The trend in telecommunication satellites is to use xenon electric propulsion systems to perform orbit raising and station keeping functions. Due to the low thrust of levels of these systems, there is a need to embark auxiliary systems (convetionally based on chemical propulsion) to perform rate dumping and safe mode manoeuvres. The xenon VHTR allows to efficiently replace chemical propulsion systems hence raising the possibility of improving the system performance while reducing its overall complexity and costs.
The use of the VHTR offers a more cost-effective solution thanks to the possibility of sharing the propellant, tank and propellant feed system with the main electric propulsion engine. The VHTR can be easily integrated into an all-electric propulsion system design and brings advantages in terms of the overall system and with respect to the performance of other thrusters, i.e. cold gas.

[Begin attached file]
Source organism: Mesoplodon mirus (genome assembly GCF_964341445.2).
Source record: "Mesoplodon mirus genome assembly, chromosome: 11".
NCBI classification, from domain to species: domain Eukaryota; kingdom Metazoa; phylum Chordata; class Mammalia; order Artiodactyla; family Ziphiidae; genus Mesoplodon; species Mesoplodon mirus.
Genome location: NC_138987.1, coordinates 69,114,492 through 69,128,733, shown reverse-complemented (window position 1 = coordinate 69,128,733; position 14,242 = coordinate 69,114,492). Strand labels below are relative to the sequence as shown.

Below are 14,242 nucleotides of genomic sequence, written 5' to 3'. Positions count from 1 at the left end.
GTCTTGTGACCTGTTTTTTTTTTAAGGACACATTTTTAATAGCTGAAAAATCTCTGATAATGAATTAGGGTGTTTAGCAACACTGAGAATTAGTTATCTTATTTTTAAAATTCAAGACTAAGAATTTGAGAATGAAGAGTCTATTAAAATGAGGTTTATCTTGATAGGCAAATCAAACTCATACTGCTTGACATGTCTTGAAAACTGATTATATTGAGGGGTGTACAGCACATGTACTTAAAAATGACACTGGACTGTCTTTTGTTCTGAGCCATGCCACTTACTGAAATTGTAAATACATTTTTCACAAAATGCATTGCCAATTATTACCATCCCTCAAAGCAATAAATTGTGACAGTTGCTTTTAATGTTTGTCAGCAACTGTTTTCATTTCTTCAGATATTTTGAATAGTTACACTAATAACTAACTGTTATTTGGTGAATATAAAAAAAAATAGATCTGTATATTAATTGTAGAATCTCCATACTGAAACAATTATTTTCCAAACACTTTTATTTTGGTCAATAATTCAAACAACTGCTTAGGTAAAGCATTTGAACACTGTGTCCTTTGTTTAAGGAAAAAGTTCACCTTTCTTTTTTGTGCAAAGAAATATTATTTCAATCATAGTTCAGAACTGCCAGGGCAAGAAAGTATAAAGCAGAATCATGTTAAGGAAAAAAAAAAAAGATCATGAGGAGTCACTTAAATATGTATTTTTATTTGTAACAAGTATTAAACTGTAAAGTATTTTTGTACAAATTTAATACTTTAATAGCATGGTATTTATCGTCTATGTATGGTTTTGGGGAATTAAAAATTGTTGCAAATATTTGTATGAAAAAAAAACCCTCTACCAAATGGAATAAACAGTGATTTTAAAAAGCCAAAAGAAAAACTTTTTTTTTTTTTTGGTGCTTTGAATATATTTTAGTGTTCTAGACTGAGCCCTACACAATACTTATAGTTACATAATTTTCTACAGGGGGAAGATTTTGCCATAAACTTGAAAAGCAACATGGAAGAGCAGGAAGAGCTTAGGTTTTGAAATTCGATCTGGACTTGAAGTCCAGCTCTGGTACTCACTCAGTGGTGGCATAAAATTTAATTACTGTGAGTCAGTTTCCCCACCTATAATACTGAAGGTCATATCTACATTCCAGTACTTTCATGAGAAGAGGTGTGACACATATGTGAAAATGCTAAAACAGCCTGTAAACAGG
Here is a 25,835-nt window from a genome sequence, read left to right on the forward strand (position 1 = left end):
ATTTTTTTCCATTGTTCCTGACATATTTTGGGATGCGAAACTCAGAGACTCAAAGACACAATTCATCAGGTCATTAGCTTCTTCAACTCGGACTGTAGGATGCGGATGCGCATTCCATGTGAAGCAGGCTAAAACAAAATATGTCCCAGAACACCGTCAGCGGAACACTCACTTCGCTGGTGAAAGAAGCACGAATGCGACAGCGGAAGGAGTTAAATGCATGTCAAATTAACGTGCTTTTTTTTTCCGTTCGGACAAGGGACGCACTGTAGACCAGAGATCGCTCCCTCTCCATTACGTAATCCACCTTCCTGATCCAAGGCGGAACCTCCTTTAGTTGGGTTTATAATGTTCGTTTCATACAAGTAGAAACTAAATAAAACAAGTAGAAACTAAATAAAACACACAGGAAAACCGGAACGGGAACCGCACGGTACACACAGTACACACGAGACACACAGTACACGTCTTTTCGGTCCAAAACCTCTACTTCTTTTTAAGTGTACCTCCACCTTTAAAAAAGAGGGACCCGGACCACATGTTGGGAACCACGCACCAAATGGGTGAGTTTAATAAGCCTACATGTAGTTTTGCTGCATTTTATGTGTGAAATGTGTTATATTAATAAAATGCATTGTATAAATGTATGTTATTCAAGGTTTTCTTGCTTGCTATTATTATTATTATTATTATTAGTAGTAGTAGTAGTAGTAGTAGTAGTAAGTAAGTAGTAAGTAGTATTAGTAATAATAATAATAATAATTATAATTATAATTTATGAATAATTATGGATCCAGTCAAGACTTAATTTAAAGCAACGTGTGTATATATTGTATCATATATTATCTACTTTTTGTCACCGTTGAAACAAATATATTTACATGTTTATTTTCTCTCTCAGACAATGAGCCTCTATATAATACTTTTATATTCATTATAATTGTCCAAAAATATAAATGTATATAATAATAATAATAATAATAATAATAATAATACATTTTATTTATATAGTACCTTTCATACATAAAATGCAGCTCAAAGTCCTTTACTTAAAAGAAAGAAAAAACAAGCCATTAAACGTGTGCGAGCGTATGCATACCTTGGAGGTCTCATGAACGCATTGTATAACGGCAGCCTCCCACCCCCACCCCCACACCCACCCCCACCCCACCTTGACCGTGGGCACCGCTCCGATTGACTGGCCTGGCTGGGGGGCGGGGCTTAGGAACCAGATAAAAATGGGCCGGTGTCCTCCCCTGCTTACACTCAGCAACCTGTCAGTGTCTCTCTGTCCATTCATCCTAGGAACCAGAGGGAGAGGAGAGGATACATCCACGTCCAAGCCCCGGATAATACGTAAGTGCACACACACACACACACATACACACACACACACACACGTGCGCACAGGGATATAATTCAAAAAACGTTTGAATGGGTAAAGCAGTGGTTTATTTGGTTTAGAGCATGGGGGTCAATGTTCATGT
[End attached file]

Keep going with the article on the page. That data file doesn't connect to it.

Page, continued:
In the frame of an ESA project Mars Space Ltd is developing the xenon VHTR in partnership with Nammo (formerly Moog) and with the support of Airbus and ATL. The VHTR has to deliver a specific impulse of about 100s, almost twice that of conventional xenon resistojet, and a thrust of the order of hundreds of millinewton with an efficiency of about 50%.
Typical performance characteristics are: